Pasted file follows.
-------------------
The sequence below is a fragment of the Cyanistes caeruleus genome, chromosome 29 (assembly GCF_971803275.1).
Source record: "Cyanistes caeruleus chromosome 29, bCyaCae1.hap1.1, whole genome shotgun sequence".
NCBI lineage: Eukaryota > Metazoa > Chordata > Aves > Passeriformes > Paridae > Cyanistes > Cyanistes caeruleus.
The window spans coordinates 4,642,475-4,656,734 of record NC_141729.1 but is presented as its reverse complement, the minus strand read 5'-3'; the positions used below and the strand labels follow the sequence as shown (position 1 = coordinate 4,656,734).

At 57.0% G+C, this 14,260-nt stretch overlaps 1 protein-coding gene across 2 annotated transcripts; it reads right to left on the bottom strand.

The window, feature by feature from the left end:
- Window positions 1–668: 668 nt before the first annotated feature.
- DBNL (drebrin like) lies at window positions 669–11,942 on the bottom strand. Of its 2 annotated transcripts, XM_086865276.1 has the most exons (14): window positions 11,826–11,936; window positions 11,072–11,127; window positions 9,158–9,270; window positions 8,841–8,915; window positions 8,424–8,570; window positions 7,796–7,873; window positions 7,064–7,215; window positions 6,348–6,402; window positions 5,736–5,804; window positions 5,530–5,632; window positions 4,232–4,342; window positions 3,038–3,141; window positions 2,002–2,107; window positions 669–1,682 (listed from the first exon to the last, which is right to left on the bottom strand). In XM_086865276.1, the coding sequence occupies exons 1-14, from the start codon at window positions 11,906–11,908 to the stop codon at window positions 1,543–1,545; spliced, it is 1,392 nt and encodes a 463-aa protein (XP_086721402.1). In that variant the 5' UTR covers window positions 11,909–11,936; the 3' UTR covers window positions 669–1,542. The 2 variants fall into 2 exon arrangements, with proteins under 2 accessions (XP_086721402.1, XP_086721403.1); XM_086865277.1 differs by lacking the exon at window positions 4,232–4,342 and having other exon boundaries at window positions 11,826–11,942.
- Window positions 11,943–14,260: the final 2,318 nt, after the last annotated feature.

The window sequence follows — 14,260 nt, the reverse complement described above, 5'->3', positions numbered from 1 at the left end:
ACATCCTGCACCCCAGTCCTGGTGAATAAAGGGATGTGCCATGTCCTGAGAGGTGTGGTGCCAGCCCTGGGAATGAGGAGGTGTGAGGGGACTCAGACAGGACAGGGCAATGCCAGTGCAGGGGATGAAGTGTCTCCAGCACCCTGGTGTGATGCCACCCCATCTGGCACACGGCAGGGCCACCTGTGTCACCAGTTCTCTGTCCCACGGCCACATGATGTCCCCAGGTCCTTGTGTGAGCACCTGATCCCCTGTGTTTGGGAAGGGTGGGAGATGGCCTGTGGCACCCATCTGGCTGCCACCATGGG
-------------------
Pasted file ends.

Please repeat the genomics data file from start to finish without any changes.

The sequence below is a fragment of the Cyanistes caeruleus genome, chromosome 29 (assembly GCF_971803275.1).
Source record: "Cyanistes caeruleus chromosome 29, bCyaCae1.hap1.1, whole genome shotgun sequence".
NCBI lineage: Eukaryota > Metazoa > Chordata > Aves > Passeriformes > Paridae > Cyanistes > Cyanistes caeruleus.
The window spans coordinates 4,642,475-4,656,734 of record NC_141729.1 but is presented as its reverse complement, the minus strand read 5'-3'; the positions used below and the strand labels follow the sequence as shown (position 1 = coordinate 4,656,734).

At 57.0% G+C, this 14,260-nt stretch overlaps 1 protein-coding gene across 2 annotated transcripts; it reads right to left on the bottom strand.

The window, feature by feature from the left end:
- Window positions 1–668: 668 nt before the first annotated feature.
- DBNL (drebrin like) lies at window positions 669–11,942 on the bottom strand. Of its 2 annotated transcripts, XM_086865276.1 has the most exons (14): window positions 11,826–11,936; window positions 11,072–11,127; window positions 9,158–9,270; window positions 8,841–8,915; window positions 8,424–8,570; window positions 7,796–7,873; window positions 7,064–7,215; window positions 6,348–6,402; window positions 5,736–5,804; window positions 5,530–5,632; window positions 4,232–4,342; window positions 3,038–3,141; window positions 2,002–2,107; window positions 669–1,682 (listed from the first exon to the last, which is right to left on the bottom strand). In XM_086865276.1, the coding sequence occupies exons 1-14, from the start codon at window positions 11,906–11,908 to the stop codon at window positions 1,543–1,545; spliced, it is 1,392 nt and encodes a 463-aa protein (XP_086721402.1). In that variant the 5' UTR covers window positions 11,909–11,936; the 3' UTR covers window positions 669–1,542. The 2 variants fall into 2 exon arrangements, with proteins under 2 accessions (XP_086721402.1, XP_086721403.1); XM_086865277.1 differs by lacking the exon at window positions 4,232–4,342 and having other exon boundaries at window positions 11,826–11,942.
- Window positions 11,943–14,260: the final 2,318 nt, after the last annotated feature.

The window sequence follows — 14,260 nt, the reverse complement described above, 5'->3', positions numbered from 1 at the left end:
ACATCCTGCACCCCAGTCCTGGTGAATAAAGGGATGTGCCATGTCCTGAGAGGTGTGGTGCCAGCCCTGGGAATGAGGAGGTGTGAGGGGACTCAGACAGGACAGGGCAATGCCAGTGCAGGGGATGAAGTGTCTCCAGCACCCTGGTGTGATGCCACCCCATCTGGCACACGGCAGGGCCACCTGTGTCACCAGTTCTCTGTCCCACGGCCACATGATGTCCCCAGGTCCTTGTGTGAGCACCTGATCCCCTGTGTTTGGGAAGGGTGGGAGATGGCCTGTGGCACCCATCTGGCTGCCACCATGGG